Monday, December 9, 2013
The Theory of Everything
by J.J. Johnson
320 pages; ages 12 - 16
Peachtree Publishers, 2012
Oy! I have been carrying this book around in my bookbag far too long. Because I love it. Because it's a book that is honest. Because ... how can you resist a book with a pie chart on the back cover that claims "this book contains 20% snark, 9% bizarre coincidences, 3% random musings and 7% manual labor at a Christmas tree farm". I think that's the thing that got me to open the covers - the working at a Christmas tree farm. Because my kids have planted them, and trimmed them, and watched them grow (or, in other years, be eaten by deer).
This is a story of Sarah who lost her best friend, Jamie, in a freak accident. But that was a year ago and now it's time to get back to normal, right? After all, grieving is a process and there's seven steps and by the time a year's passed, one should be finished.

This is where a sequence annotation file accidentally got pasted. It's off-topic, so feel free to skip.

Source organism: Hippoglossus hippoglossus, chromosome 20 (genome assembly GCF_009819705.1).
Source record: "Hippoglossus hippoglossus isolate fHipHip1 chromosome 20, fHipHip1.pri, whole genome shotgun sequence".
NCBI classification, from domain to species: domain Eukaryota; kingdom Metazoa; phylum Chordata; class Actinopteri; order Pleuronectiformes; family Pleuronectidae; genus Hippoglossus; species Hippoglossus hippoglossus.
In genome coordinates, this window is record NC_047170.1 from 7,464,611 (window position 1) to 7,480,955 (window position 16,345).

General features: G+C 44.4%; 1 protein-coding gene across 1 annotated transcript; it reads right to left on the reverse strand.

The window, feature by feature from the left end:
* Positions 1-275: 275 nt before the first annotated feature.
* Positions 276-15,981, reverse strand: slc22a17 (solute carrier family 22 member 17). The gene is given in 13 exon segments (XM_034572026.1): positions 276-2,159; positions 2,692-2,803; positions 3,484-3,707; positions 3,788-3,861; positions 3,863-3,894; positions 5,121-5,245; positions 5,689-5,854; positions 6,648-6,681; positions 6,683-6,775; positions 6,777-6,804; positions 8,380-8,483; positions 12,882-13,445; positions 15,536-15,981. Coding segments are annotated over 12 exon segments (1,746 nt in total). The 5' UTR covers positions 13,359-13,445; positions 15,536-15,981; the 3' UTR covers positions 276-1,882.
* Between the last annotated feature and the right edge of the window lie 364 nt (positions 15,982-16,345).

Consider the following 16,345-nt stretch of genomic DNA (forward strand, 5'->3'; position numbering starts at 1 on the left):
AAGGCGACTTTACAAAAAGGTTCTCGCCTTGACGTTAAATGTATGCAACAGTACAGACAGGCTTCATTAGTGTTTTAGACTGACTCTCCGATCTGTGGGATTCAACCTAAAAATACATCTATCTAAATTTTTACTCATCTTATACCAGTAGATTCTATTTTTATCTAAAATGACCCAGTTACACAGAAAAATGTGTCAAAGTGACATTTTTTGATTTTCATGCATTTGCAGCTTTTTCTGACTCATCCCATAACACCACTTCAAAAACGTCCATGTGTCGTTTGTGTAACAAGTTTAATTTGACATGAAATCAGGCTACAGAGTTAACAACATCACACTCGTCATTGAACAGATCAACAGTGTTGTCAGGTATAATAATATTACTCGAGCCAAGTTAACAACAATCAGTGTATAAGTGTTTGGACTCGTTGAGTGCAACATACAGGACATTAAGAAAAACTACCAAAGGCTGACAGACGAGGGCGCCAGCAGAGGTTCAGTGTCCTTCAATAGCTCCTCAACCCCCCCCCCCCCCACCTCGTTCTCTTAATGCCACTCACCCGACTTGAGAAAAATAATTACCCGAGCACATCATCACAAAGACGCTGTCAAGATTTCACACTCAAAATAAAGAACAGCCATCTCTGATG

But not Sarah. Her grades are plummeting; her relationships have gone sour; her voice has been replaced by a "snark box". Until ... she reaches out to Jamie's twin brother who just might be the only person to really understand what she's lost. Sarah also finds answers while working on a Christmas tree farm... because sometimes, the best way to find your way back to yourself is through sweat and blisters.
The story itself is good enough reason to crack open this book. But what makes it fun are the Venn diagrams and line graphs and flow charts and bar graphs and timelines - they open up a different window through which to view relationships. Not to mention it gives you some ideas for the next time your math teacher tells you to graph something.
Review copy provided by publisher.